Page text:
Odessa moves forward in aftermath of storm
On March 8, Odessa Mayor Adam Couch issued an emergency proclamation due to “conditions of extreme peril to the safety of the people and property” within the city. The city had just been broad-sided by the remnants of the EF3 tornado that hit Oak Grove just minutes before.
According to Odessa City Administrator Nici Wilson, following Monday’s storm city officials and employees got to work quickly to assess pressing needs and to begin prioritizing steps toward recovery.
“On Tuesday and Wednesday we worked hard to get basic services restored,” she said. “We had issued a boil order for our residents after the water treatment plant shut down. By Wednesday, the order was lifted and, with some temporary repairs, the plant was back up and operational. After that, our administrative team shifted our focus toward working with the Missouri State Emergency Management Agency to find resources to help our residents.”
She also praised city workers for the hard work they did to get the city back up and running and said the city is very thankful for mutual aide received from Independence Power and Light.
Wilson said the city has opened the Northwest Treatment Center as a brush drop-off site for those who had begun clearing vegetative debris. The annual city-wide cleanup day had been scheduled for March 18, and Wilson said that will prove to be good timing.
“Every year, the First Baptist Church here in town works with the city during our city-wide cleanup,” she said. “They sponsor ‘I Love Odessa Days’ where they work to get together volunteers to help people with their clean-up needs and with small building repairs such as deck repairs and so on. This year, that effort has expanded to include AmeriCorps, so we will have literally hundreds and hundreds of volunteers coming into town to assist.”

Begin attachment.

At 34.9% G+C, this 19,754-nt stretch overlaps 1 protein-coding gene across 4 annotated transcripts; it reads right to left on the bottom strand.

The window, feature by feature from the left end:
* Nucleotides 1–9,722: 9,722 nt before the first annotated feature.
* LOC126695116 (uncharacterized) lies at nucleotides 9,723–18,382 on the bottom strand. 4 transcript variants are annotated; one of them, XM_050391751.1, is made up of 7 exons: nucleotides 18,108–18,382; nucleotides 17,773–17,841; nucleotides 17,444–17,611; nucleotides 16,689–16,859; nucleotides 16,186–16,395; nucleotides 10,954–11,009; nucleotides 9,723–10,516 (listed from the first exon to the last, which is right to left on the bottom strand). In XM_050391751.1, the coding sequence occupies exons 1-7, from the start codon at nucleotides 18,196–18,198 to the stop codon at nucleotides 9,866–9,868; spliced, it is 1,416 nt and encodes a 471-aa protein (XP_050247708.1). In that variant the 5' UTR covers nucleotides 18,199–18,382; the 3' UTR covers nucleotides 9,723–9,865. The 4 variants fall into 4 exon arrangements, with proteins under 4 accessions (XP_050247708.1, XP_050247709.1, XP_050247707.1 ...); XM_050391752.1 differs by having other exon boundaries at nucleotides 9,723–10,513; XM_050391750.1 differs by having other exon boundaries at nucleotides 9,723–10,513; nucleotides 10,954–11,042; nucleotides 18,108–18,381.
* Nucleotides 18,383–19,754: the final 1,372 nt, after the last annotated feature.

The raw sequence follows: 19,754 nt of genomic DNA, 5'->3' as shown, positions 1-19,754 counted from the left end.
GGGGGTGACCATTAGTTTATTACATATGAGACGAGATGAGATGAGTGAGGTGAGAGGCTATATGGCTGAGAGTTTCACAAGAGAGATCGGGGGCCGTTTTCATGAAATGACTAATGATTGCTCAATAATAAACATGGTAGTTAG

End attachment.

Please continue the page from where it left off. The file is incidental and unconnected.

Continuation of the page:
The church also organized a satellite registration facility with phone banks for both volunteers and victims, she said.
“Many people started working on the debris in their yards and that kind of thing over the weekend, but many are still waiting for their insurance adjusters before doing anything significant on their homes. Some have boarded up broken doors and windows to keep any further damage from occurring, but that’s about it,” Wilson said. “We had approximately 50 homes sustain some type of damage, and up to five homes that were completely destroyed.”
Wilson noted that the city has asked or the National Weather Service to re-evaluate its finding that the damage was caused by straight-line winds.
“The inspectors from NWS came through and looked around and made their report without really talking to any of us,” she said. “We’re really not sure where they looked. The main pockets of damage are hard to find if you are not sure what you’re looking for,” she said. “We’ve sent them some photos and other evidence and asked them to re-evaluate their finding.”
Odessa Mayor Adam Couch said he is proud of the community.
“I am proud of the way the community has come together to move forward and to help each other get through this difficult time,” Couch said. “And we also appreciate those from other communities who have stepped-up to assist in our efforts. I think things are going very well.”
The annual City Wide Clean-Up Day is scheduled from 8 a.m. to 1 p.m. Saturday, March 18. The clean-up will include trash, junk, yard waste and electronics. Hazardous materials will not be accepted. This is a free service to Odessa residents, and dumpsters will be set up at the rodeo grounds.
In addition, the city is looking for volunteers to assist those who are unable to do this for themselves and to help clean up yards, streets and other public areas. If you know of an elderly person, a disabled person, or any others who might need assistance, or for more information, contact Sybille Wilson at (816) 230-5577, ext. 6.